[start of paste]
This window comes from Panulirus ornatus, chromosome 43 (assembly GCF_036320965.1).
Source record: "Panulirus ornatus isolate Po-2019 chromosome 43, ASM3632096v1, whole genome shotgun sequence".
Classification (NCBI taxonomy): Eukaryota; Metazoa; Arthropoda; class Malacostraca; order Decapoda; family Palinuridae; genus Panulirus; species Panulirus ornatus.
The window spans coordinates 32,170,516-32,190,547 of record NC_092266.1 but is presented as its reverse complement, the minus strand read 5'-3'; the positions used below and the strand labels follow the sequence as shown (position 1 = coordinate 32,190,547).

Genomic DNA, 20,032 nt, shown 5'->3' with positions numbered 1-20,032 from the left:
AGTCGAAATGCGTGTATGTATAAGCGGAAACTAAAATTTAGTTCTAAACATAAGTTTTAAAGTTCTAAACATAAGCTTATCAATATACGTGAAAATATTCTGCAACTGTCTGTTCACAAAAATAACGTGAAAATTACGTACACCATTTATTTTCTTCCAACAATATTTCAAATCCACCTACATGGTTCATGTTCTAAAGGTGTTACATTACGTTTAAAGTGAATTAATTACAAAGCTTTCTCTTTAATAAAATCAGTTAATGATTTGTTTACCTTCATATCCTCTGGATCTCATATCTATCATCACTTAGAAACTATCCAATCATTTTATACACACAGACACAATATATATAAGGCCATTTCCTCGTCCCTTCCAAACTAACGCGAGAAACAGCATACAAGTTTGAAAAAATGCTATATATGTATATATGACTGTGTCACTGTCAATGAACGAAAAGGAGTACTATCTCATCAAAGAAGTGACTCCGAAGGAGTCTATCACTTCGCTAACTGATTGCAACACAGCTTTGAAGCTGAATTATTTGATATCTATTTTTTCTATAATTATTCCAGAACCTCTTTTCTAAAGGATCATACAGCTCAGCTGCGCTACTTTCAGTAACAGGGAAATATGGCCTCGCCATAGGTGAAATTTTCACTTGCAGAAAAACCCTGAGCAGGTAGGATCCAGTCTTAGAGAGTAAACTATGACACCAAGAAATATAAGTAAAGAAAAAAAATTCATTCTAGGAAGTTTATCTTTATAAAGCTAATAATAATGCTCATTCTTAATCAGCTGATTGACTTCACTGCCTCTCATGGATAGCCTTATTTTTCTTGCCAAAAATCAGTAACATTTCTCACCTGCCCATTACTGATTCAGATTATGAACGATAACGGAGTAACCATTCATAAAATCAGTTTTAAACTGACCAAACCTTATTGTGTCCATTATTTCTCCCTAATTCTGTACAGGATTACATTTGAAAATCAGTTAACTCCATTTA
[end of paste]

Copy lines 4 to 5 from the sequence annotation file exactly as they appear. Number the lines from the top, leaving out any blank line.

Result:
The window spans coordinates 32,170,516-32,190,547 of record NC_092266.1 but is presented as its reverse complement, the minus strand read 5'-3'; the positions used below and the strand labels follow the sequence as shown (position 1 = coordinate 32,190,547).

Genomic DNA, 20,032 nt, shown 5'->3' with positions numbered 1-20,032 from the left: